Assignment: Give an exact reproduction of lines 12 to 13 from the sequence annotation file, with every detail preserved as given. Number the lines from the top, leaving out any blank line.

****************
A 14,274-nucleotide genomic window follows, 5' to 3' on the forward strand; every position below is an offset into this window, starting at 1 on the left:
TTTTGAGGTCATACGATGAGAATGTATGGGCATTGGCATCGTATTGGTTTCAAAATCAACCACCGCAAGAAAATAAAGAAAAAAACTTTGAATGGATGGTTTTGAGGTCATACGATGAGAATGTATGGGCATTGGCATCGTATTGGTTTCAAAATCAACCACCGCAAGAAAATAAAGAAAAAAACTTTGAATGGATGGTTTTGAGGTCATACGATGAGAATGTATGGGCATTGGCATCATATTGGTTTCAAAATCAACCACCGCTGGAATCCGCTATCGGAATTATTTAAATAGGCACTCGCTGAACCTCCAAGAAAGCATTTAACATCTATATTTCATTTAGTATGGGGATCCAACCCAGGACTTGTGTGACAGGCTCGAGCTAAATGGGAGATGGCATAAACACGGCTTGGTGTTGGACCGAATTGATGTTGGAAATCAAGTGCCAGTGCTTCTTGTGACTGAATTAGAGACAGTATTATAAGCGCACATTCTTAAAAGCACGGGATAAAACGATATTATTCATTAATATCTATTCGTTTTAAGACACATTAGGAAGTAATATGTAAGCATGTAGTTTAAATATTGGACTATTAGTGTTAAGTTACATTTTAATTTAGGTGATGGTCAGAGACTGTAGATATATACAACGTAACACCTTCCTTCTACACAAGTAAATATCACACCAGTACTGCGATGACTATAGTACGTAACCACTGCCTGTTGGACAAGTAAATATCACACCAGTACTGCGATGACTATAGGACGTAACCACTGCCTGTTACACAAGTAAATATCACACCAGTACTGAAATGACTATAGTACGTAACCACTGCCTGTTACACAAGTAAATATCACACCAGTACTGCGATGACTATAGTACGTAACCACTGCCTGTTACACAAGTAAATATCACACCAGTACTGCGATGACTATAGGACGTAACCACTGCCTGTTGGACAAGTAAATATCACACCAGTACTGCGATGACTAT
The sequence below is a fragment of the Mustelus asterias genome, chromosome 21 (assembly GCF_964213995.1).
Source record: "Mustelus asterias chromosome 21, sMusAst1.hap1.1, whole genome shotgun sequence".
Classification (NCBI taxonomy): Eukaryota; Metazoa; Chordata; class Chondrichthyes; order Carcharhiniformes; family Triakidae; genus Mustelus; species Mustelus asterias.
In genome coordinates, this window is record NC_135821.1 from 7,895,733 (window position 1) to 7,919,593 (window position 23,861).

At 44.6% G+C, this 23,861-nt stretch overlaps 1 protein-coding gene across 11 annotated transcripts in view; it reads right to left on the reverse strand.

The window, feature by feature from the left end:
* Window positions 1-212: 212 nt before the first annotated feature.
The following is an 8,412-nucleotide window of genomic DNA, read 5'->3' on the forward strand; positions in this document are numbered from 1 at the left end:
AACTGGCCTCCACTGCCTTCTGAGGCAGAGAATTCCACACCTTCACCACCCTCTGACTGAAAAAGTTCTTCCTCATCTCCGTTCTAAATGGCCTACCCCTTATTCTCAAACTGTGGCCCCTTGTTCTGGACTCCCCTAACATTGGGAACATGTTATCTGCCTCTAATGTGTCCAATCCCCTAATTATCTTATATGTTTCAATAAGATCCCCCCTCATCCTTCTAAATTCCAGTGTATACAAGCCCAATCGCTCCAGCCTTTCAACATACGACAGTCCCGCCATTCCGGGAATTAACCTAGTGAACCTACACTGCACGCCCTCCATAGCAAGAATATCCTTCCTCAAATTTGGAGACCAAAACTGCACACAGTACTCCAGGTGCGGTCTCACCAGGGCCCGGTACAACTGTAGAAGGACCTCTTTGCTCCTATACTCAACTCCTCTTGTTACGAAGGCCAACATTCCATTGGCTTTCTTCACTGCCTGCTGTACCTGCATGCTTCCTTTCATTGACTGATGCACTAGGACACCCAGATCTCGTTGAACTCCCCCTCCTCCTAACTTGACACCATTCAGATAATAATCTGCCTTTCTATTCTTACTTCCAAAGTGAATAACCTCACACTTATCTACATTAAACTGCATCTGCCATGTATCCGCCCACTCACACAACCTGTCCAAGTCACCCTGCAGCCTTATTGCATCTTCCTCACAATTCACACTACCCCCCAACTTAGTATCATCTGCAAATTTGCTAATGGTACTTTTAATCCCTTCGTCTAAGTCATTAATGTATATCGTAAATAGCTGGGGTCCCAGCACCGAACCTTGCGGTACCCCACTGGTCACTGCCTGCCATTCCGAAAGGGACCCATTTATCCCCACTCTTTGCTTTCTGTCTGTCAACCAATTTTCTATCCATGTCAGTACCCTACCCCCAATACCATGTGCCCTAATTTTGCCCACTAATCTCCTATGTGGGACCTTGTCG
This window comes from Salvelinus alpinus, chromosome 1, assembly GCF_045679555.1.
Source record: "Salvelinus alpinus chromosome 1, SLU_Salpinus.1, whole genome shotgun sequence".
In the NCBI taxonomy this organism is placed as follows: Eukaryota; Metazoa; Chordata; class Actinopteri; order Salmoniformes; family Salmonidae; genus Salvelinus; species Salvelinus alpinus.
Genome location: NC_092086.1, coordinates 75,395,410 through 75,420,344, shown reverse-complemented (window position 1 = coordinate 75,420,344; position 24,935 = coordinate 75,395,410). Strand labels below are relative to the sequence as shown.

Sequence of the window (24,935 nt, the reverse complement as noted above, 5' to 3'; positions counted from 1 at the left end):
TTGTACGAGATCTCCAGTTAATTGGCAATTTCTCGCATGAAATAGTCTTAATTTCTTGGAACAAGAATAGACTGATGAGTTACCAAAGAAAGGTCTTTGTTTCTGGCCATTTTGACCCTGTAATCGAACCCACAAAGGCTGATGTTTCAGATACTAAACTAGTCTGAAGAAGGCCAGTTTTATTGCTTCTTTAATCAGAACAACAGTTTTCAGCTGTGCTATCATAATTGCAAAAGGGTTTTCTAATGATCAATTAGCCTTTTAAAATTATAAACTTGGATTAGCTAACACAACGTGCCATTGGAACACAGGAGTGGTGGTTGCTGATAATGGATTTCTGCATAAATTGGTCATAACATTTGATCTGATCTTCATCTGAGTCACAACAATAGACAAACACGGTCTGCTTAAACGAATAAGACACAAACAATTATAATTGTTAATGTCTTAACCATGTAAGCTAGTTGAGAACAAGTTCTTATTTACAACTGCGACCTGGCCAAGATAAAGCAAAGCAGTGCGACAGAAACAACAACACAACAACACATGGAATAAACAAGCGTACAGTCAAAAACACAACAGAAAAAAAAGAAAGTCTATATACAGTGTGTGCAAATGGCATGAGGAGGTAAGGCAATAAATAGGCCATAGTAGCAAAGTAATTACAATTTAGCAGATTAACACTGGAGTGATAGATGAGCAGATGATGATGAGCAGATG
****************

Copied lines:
This window comes from Salvelinus alpinus, chromosome 1, assembly GCF_045679555.1.
Source record: "Salvelinus alpinus chromosome 1, SLU_Salpinus.1, whole genome shotgun sequence".